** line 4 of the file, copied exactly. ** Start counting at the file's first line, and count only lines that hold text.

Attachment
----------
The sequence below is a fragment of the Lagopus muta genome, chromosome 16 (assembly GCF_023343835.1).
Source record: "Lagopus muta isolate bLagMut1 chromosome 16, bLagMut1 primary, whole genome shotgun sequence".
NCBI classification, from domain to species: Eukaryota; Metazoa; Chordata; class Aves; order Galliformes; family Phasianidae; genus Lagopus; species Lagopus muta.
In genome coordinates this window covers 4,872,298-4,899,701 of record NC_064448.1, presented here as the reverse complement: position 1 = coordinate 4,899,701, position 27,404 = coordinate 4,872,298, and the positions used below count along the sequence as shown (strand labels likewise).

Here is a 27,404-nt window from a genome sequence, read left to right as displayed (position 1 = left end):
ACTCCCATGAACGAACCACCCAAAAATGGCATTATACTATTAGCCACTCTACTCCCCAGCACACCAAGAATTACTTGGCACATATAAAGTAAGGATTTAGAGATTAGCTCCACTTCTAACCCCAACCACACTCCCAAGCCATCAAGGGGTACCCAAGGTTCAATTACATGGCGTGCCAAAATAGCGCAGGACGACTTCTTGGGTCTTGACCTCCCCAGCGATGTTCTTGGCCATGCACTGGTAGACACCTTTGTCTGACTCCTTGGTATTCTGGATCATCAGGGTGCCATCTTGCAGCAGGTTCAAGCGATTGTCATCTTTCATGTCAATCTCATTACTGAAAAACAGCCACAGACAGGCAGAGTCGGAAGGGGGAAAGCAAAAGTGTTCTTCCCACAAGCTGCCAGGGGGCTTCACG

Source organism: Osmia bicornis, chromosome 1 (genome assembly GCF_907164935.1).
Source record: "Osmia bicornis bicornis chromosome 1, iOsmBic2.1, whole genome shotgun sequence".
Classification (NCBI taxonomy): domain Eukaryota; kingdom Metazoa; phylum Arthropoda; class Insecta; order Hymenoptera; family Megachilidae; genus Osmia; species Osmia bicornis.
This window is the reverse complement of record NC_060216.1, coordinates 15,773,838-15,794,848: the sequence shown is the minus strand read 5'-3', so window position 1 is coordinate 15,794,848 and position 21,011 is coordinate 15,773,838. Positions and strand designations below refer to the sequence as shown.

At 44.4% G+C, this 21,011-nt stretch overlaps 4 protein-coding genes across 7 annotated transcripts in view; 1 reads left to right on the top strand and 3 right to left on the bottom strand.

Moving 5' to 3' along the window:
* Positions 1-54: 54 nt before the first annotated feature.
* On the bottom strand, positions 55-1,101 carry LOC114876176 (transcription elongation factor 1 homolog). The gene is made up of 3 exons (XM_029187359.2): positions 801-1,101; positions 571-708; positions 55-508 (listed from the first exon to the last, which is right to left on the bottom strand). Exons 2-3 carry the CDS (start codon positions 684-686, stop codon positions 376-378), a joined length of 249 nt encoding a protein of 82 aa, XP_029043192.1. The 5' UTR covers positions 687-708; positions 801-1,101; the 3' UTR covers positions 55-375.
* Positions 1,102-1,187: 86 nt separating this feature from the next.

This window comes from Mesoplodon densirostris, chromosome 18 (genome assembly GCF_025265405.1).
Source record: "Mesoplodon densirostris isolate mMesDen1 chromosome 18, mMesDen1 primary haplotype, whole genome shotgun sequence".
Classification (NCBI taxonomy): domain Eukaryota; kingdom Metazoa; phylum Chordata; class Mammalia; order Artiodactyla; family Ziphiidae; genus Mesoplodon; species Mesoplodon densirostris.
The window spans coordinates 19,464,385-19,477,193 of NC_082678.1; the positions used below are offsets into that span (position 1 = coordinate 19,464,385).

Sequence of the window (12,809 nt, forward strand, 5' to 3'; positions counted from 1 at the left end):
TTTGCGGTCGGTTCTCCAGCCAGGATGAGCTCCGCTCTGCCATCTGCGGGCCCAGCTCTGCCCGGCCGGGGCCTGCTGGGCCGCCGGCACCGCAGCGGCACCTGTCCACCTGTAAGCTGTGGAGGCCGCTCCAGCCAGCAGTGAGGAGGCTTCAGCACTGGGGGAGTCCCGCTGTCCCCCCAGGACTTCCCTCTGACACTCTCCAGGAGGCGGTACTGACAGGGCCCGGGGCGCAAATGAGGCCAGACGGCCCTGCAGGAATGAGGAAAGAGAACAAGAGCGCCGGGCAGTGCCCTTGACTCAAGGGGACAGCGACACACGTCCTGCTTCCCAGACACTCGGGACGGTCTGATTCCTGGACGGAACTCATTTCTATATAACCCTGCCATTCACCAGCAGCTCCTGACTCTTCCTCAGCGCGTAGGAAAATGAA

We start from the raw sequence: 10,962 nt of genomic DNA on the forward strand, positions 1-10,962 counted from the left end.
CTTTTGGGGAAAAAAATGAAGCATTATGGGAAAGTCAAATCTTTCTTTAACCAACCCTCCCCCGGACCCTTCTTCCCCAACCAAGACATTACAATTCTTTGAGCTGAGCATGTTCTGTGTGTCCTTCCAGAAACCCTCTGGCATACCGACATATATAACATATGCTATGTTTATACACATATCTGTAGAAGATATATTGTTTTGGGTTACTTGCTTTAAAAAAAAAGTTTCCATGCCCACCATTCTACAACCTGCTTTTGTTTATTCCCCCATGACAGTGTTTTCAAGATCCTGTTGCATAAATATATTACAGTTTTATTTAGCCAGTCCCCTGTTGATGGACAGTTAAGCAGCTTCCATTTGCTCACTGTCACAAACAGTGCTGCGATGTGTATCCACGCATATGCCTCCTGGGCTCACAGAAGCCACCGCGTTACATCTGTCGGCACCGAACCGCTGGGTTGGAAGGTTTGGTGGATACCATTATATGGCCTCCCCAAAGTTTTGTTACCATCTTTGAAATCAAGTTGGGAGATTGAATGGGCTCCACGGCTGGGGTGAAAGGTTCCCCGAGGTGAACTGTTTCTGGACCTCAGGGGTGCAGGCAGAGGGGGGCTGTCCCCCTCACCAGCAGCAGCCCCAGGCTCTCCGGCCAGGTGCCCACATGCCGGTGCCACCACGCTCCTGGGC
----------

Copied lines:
In genome coordinates this window covers 4,872,298-4,899,701 of record NC_064448.1, presented here as the reverse complement: position 1 = coordinate 4,899,701, position 27,404 = coordinate 4,872,298, and the positions used below count along the sequence as shown (strand labels likewise).